Written by Lawrence E. Smith, Q.C.
This past week has proven to be another interesting one in the unfolding Canadian cost of capital saga with action taking place in both the provincial and the federal arenas.
Alberta - 2009 Generic Cost of Capital Decision
On November 12, 2009, the Alberta Utilities Commission (AUC) issued its 2009 Generic Cost of Capital decision (Decision 2009-216) for electric, gas and pipeline utilities under its jurisdiction.
Close on the heels of the National Energy Board (NEB) confirming its earlier determination in the TQM RH-1-2008 Decision that its own R Formula was broken, the AUC now appears to have arrived at the same conclusion. It rejected the continued use of the EUB Decision 2004-052 formula, established five years ago. The EUB formula was modeled closely after the NEB RH-2-94 formula, which itself was enacted almost 15 years ago. Appearing to agree with utilities that were unanimous in the view that "the 2004 formula is broken" (para. 415), the AUC concluded:
Because of the way the formula had been designed, it was not capable of adjusting for the unexpected changes in the relationship that occurred in the capital markets, as a result of the financial crisis. The formula produced results for 2009 that were not correlated with market movements. (para. 417)
Contrary to the interveners' argument that "the financial markets are healing" (para. 418), the AUC also concluded that:
Directionally, long Canada bonds continued to move in an opposite direction from the required equity market return before and after the March 2009 peak of the crisis... Therefore, the Commission rejects interveners' assertions that it should assume that things are quickly returning to "normal" and that the formula can simply be continued. (para. 418)
Indeed, the AUC rejected intervener suggestions that the EUB formula simply be suspended for one year until a return to normal capital markets:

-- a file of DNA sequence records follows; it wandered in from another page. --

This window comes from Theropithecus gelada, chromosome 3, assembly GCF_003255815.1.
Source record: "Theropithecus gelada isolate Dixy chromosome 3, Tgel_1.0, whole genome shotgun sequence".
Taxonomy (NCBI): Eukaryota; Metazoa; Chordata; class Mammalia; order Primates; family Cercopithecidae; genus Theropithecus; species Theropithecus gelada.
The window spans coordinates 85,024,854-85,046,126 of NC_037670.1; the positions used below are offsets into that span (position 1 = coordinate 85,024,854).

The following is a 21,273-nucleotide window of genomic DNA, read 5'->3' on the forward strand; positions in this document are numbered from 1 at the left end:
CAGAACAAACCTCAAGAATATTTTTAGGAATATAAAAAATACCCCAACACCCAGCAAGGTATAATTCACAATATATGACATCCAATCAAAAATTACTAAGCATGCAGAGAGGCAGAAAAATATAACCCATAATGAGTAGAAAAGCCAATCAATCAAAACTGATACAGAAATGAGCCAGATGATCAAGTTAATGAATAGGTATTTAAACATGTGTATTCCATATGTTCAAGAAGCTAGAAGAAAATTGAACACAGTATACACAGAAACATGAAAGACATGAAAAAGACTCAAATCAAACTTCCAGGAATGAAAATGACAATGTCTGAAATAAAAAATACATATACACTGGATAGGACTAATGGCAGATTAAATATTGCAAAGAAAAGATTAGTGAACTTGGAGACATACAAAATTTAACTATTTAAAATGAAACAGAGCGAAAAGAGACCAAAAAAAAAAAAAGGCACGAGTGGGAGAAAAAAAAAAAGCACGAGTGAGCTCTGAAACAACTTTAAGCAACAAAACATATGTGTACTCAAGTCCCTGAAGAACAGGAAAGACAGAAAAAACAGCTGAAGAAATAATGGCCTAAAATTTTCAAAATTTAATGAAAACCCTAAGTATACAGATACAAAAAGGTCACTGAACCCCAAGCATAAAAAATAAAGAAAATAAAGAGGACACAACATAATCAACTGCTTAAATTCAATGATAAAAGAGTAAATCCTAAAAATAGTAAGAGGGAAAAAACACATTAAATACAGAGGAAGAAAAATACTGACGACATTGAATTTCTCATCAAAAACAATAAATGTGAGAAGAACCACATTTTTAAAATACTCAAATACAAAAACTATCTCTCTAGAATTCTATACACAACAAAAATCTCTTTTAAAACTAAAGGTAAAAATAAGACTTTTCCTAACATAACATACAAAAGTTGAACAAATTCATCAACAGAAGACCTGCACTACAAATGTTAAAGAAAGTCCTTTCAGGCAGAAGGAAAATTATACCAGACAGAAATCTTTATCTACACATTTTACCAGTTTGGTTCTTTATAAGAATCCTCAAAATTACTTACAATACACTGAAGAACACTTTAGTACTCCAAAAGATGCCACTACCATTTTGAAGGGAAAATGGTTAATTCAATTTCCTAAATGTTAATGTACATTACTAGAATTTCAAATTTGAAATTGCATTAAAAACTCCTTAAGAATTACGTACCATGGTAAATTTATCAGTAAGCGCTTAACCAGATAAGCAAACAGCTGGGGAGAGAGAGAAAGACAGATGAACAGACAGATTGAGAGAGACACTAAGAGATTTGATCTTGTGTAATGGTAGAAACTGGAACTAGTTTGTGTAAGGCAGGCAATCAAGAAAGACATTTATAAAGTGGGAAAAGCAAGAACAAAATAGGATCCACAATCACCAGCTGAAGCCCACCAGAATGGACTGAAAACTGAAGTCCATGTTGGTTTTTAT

... the Commission is not prepared to simply re-impose the same formula or any formula without a careful assessment of changes in the capital markets and a reconsideration of the types of factors that should be built into a formula. (para. 422)
Accordingly, the AUC set a generic R of 9.0% for both 2009 and 2010 and further ordered an interim 9% R for 2011, at which time a new proceeding will be initiated to revisit the level of the fair return for 2011.
In arriving at its 9% R award, the AUC affirmed the Fair Return Standard but, unlike the NEB, rejected the comparability of U.S. returns. The AUC relied on some of the CAPM and DCF results to form the primary basis for its R determination. It supplemented the increased R award, however, with increases in equity thickness for all the utilities on the grounds that "the credit crisis warrants an increase in the equity ratios for all utilities to reflect increased risk and the re-pricing of risk" (para. 411). Unlike the NEB, the AUC chose to continue a "generic" approach to establishing the R for all utilities under its jurisdiction. Exactly what will happen in 2011 is difficult to assess at this time, as the AUC has left it open to pursue any option to establishing the R at that point.